A Tale of Three Kings

I must be honest, most Christian leadership books turn me off. They strike me as little more than worldly wisdom baptized in spiritual jargon. Manuals on how to do the Lord’s work in the world’s way. They turn the work of the Holy Spirit into a formula, as if we could reverse-engineer “successful” churches. In doing so, they end up fueling our pride and self-importance. If you share some of those same feelings, allow me to introduce you to one of the most unique Christian leadership books you will ever come across.

In A Tale of Three Kings: A Study in Brokenness (Tyndale), Gene Edwards takes the reader on a journey through two crucial periods of King David’s life. First, the period during his younger years, before he became king, constantly on the run from King Saul and his jealous rage. Second, in the latter years of his reign, we see David’s response to the attempted coup of his own son Absalom. Three kings: Saul, David, and Absalom.

This is a book some would classify as historical fiction. Edwards uses the biblical accounts as his skeleton, but then expands the story utilizing his own theologically informed imagination. Many of the details and conversations are Edwards’s own invention, much akin to The Chosen, the popular TV show depicting the lives of Jesus and his followers. Herein lies a danger, for when we introduce our own speculations into the accounts of the Bible, we run the risk of inserting our own theology as well and thereby teaching a lesson God never intended. However, as readers, if the we understand this risk going in, and if we are firmly grounded in our own knowledge of Scripture, this can protect us from veering off into an unbiblical interpretation or lesson. Personally, I think Edwards does a fine job using this approach while avoiding speculations that would lead to unbiblical conclusions.

Gene Edwards is one of the most efficient writers I have ever read. He can do more heart-level work in two pages than most authors can do in fifty. Indeed, many of the chapters are astonishingly short—little more than a page long, with liberally-spaced font at that. But this effectively leaves more room for reflection, which is essential for those reading this book. These chapters are meant to be read slowly to allow the hard truths to pierce your soul. In fact, I found that I simply could not read this book fast, even if I had wanted to. It was like driving a truck with a governor installed. Your foot has the pedal all the way to the floor, but you can only go so fast. I did not, however, find it frustrating in any way. Edwards leaves you wanting more. As I finished the book, I found myself wishing it was three times as long.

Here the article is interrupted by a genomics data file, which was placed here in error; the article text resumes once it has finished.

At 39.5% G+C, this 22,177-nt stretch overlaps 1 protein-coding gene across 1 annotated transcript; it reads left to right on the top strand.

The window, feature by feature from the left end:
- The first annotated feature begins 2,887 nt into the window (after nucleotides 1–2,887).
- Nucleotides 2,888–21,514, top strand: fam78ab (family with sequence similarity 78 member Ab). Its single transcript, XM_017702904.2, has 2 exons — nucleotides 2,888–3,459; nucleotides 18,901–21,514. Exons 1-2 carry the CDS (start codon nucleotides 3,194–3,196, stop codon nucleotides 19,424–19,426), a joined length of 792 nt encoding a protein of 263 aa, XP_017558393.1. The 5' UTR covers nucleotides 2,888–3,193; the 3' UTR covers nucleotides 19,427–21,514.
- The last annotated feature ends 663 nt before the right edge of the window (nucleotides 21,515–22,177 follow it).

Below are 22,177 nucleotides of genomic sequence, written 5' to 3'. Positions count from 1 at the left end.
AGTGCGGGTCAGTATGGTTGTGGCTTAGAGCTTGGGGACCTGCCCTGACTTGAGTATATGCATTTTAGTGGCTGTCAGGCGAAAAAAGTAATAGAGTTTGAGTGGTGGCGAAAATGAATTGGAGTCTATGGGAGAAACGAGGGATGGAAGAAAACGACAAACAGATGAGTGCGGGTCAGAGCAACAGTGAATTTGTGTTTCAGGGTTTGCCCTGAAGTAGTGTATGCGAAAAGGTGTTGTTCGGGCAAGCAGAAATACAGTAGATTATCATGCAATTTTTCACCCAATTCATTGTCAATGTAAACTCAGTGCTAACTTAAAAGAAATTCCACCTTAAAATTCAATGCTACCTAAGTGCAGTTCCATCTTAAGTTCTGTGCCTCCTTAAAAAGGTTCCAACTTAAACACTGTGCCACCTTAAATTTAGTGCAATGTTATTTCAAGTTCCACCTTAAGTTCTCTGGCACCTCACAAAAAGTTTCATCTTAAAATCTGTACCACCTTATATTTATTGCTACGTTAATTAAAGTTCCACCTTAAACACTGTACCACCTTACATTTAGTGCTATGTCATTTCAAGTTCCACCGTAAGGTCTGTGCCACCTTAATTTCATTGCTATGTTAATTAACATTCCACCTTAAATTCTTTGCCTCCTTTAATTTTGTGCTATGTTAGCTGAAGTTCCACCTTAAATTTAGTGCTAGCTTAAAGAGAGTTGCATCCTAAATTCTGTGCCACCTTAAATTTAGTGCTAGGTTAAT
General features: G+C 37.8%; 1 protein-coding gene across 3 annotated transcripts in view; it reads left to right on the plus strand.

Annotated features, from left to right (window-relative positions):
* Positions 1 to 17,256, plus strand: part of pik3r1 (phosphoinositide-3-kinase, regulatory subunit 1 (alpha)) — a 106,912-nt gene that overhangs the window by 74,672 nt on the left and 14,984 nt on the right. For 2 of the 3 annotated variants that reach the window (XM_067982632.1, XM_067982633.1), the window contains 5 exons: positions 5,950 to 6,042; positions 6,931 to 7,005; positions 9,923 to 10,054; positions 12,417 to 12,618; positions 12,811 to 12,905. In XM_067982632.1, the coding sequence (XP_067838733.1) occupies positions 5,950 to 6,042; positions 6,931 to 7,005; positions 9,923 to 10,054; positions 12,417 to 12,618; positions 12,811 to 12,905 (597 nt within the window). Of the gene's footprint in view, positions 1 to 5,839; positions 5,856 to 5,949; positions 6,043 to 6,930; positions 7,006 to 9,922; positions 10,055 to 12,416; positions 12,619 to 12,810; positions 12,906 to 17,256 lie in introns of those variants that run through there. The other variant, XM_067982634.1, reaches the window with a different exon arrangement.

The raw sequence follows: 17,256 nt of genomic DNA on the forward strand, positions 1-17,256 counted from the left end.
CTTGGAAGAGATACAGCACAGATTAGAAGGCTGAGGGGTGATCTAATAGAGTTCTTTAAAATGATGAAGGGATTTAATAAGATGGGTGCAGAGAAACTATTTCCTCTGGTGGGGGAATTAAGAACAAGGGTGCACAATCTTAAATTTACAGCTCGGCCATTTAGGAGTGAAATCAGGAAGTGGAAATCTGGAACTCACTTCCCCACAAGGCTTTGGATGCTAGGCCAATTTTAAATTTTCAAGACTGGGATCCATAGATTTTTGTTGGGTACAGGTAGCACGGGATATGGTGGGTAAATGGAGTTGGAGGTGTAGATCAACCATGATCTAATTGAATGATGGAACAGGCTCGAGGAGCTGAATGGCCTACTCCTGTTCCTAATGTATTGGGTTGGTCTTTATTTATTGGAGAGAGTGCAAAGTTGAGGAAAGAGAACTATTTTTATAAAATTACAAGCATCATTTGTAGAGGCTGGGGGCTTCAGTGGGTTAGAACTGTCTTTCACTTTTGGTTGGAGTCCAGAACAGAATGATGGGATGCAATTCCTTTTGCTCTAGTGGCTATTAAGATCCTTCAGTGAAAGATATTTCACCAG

Perhaps the ultimate lesson of this book is that we must be broken and humbled by God if we want to lead his people in his way. God is the one who “removes kings and sets up kings.” (Dan. 2:21) However, none of us know the mind of God. He works in mysterious ways, and does as he pleases. Saul was the Lord’s anointed, even during the period of his madness. Through his experiences with Saul, and later Absalom, David teaches us what it means to wait on the Lord—to refuse to bring about the Lord’s will by taking matters into your own hands.

Here is a taste of what you will find if you read this book. Rest assured, you’ve never read a leadership book like this one. A word of caution: it will confront you like no other leadership book will:

Joab walked directly in front of David, looked down on him, and began roaring his frustrations. “Many times he almost speared you to death in his palace. I saw that with my own eyes. Finally, you ran away. Now for years you have been nothing but a rabbit for him to chase. Furthermore, the whole world believes the lies he tells about you. He has come—the king himself—hunting every cave, pit, and hole on earth to find you and kill you like a dog. But tonight you had him at the end of his own spear and you did nothing! Look at us. We’re animals again. Less than an hour ago you could have freed us all. Yes, we could all be free, right now! Free! And Israel, too. She would be free. Why, David? Why did you not end these years of misery?”

There was a long silence. Men shifted again, uneasily. They were not accustomed to seeing David rebuked. “Because,” said David very slowly (and with a gentleness that seemed to say, I heard what you asked, but not the way you asked it), “because once, long ago, he was not mad. He was young. He was great. Great in the eyes of God and men. And it was God who made him king—God—not men.”

Joab blazed back, “But now he is mad! And God is no longer with him. And David, he will yet kill you!”

This time it was David’s answer that blazed with fire. “Better he kill me than I learn his ways. Better he kill me than I become as he is. I shall not practice the ways that cause kings to go mad. I will not throw spears, nor will I allow hatred to grow in my heart. I will not avenge. I will not destroy the Lord’s anointed. Not now. Not ever!”

(A Tale of Three Kings, p. 35-37)


John Davis is the pastor of Columbia Christian Church in Columbia, KY. He is the author of God-Centered Christianity: The Bible’s Antidote for Self-Centered Religion and Seeing the Unseen God.


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